Before the Women of Color symposium officially launched, we gathered together at the Fireside Restaurant in the "new" part of town, wheatfields converted to strip malls and health care facilities in the last decade. I'd visited the Fireside in 2006 when it was only a few months old - my in-laws took me to dinner there to celebrate my first gig at WSU. It was a bit surreal for me since I had only related to them as their daughter-in-law for so many years. They were treating me like an out-of-town guest and I remember stumbling over small talk because of the shift.
I'm not a naturally gregarious person and I have to work hard to make small talk. I got lots of practice when I arrived at the Fireside this year when I arrived a bit early for the lunch and most everyone else arrived quite late. The restaurant had lost our reservation and so I sat in the lobby waiting for one of the organizers to arrive. I was feeling a displaced sort of otherness, untethered by my own nervousness heightened by the realization that I had left all my contact information back at my in-law's house.... along with my cel phone.
After about 10 minutes, a well-dressed woman came in who possessed an assurance that I recognized as someone who knew where she belonged. After confirming that the group she was with didn't have a reservation, she wandered toward me. I mustered the courage to introduce myself and ask if she was with the Women of Color Conference. She was kind and gracious, another Rebecca, and we tried to make small talk together. Our conversation was halting, but we learned about our children and our connections to WSU. She told me she was the senator from the Native American Women's Association and a returning student, and I think that's when I found myself recursively and self-consciously relating my connections with Swil Kanim and Gene Tagaban, performers she wasn't familiar with. I couldn't find much else to say and I sensed that I was making more of them and her heritage than she felt comfortable with. I'd fallen into that reductionist trap of race and I didn't know how to get myself out of it.
My closest ties to the realm of the indigenous is through the Native American culture - I still know so little about the Mangyan and T'boli cultures and they are not tied to the land on which I walk. It was awkward, and I became increasingly aware of my pushing for connection with her. She was kind and patient, thankfully, and after a few long pauses, the rest of the group arrived.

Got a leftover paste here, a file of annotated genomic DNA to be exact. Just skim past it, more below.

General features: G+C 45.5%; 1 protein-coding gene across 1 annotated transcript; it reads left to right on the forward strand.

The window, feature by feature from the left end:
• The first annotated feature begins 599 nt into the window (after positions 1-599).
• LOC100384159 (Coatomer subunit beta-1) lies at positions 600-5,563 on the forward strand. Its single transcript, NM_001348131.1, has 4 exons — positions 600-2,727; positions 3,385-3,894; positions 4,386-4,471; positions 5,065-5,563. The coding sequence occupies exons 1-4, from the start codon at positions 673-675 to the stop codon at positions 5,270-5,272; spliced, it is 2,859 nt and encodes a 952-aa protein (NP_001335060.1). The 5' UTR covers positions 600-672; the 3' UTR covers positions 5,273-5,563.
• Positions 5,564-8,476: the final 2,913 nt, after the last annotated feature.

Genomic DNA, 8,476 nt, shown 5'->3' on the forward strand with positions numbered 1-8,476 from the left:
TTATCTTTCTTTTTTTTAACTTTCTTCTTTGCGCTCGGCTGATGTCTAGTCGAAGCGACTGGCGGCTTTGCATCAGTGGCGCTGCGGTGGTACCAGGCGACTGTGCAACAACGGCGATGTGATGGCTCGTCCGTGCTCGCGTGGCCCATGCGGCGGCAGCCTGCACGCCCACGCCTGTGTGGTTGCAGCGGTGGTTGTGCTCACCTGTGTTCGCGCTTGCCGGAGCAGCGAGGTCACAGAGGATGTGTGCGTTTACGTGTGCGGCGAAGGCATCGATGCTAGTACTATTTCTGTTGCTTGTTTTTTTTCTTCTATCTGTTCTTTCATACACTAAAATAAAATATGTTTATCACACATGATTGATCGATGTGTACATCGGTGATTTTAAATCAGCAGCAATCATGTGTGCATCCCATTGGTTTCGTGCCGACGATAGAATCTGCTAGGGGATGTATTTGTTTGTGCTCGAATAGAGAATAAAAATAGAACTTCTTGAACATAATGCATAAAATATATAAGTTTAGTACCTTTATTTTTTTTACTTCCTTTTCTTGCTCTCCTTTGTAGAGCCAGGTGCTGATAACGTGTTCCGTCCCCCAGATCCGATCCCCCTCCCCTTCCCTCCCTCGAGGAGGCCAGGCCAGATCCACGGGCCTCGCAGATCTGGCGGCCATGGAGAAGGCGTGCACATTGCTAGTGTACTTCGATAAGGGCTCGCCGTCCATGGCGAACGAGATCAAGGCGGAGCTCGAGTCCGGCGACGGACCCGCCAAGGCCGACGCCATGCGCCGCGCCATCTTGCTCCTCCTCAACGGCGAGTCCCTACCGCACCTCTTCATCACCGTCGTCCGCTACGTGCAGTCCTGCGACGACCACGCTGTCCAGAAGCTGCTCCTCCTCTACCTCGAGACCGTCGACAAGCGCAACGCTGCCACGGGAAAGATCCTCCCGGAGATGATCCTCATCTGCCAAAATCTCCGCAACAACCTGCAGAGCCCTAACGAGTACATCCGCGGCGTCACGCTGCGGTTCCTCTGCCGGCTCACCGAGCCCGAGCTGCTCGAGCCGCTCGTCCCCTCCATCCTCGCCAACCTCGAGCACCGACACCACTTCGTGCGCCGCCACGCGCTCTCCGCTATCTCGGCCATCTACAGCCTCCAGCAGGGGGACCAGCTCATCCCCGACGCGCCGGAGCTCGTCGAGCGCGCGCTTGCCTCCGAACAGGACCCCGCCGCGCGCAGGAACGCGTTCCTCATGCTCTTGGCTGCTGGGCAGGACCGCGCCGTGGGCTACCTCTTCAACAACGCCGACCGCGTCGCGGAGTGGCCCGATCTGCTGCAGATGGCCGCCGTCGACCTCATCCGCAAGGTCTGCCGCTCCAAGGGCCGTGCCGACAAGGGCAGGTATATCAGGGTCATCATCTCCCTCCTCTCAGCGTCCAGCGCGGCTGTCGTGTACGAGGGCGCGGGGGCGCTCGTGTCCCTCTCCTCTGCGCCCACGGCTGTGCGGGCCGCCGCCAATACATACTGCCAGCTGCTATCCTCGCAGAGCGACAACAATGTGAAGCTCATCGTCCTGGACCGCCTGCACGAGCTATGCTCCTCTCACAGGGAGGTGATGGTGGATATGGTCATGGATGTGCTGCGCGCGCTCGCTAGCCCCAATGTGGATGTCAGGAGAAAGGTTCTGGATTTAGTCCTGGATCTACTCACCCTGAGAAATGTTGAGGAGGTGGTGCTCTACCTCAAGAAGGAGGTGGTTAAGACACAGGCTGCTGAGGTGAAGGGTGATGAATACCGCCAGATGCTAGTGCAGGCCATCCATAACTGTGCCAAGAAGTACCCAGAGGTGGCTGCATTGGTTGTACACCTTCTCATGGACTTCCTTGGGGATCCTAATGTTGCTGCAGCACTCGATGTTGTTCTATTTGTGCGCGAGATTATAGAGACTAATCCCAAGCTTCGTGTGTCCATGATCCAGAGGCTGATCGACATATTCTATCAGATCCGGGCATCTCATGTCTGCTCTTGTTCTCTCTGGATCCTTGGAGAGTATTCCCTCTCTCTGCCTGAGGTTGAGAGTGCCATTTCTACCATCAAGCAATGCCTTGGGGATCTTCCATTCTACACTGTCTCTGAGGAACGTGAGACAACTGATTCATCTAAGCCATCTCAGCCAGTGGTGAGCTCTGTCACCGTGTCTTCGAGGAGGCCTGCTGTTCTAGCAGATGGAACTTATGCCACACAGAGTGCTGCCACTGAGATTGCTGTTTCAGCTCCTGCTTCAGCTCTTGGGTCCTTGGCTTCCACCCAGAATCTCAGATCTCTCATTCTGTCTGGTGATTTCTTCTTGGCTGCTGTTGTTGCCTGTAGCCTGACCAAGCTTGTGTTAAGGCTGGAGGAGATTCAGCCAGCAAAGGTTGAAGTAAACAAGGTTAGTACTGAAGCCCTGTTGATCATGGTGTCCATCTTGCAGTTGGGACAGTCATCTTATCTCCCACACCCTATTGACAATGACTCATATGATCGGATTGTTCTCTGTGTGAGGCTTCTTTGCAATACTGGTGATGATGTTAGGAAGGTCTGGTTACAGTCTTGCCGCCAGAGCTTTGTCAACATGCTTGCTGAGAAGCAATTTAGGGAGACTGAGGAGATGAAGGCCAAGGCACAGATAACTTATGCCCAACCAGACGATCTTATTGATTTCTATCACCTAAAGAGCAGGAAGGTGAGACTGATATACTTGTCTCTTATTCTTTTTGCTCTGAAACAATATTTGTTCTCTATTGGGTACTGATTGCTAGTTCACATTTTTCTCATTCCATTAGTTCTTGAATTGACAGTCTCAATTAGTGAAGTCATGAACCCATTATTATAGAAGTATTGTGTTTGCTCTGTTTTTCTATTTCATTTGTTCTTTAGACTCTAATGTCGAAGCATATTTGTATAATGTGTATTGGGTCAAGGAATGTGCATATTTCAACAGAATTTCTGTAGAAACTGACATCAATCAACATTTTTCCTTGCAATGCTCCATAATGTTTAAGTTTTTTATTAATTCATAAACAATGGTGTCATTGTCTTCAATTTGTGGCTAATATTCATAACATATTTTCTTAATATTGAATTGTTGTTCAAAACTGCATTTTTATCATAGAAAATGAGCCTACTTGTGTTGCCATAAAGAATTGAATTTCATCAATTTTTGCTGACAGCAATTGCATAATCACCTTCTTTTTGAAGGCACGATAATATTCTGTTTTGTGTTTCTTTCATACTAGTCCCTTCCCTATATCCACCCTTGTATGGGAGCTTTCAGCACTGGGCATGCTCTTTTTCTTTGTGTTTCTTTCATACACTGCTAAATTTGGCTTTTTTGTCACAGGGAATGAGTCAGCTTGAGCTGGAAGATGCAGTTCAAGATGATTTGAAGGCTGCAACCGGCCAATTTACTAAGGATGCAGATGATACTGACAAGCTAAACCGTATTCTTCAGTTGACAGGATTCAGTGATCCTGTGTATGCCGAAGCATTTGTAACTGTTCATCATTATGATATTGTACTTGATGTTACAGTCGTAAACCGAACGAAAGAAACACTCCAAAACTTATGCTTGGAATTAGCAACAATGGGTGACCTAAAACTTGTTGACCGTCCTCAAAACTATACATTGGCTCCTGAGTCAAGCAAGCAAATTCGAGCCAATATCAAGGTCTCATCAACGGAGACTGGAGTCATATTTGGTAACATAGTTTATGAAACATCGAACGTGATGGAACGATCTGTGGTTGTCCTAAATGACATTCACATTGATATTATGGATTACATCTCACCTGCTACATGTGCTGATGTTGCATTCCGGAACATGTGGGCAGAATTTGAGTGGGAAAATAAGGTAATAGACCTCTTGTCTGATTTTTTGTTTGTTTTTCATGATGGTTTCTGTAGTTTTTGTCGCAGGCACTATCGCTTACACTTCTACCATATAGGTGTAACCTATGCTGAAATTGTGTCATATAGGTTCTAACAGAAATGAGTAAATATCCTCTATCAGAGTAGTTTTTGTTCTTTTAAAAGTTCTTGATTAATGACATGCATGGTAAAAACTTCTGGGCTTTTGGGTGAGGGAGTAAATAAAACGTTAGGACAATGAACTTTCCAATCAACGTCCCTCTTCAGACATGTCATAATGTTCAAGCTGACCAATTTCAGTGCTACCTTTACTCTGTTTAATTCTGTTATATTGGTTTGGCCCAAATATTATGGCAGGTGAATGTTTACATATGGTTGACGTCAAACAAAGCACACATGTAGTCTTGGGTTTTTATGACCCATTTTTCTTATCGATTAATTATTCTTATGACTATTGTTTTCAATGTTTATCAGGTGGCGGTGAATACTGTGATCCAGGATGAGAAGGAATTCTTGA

I found myself at the end of the table with Turea Erwin, the director of the Women's Center and Kimberly McLaughlin-Smith of UNCW. I studied my menu, searching for something vegetarian, nothing expensive, but perhaps different from what I'd usually order. The room was charged by hunger, a feeling of lateness, and a sense of not belonging. The restaurant never did find our reservation but by the time we were seated, there was enough space to accommodate the eight of us. The sweet potato fries were wonderful as was the portabello mushroom burger I had. Conversation varied from complaining about the weather, talking about the isolation inherent in the Palouse, and activism. We were slowly getting to know each other, but in a tired sort of way. We hadn't picked up on the energy of the conference and I think each of us was feeling a responsibility to create that energy, travel-lagged and hungry as we were.
I learned about Kimberly's work as a diversity trainer as she told us about how the African American's in her constituency were forced out by whites in the early part of the 20th century, relegated to the periphery, yet still a part of the economy. Making the majority aware of the black population was the first task - history had erased the memory of those early people, the first non-slaves in the area. The awareness had to come for both sides of the fence, black and white, for the African American's had forgotten their history too, and accepted complacently their second-citizen status in the area. Her frustration was evident and we were all amazed at the revisionist memory of her area.
I jotted down these notes:
Activism and Advocacy ==>> awareness, "being aware," "bringing awareness," "acting on awareness," stating the problem and telling the story.
We might not always know how to relate to each other in those first awkward moments of relationships, but when we tell the story of what we're passionate about, then we begin to create community, deeper community.
The speaker's lunch was a start, and over the next 24 hours I would find myself transformed by the community.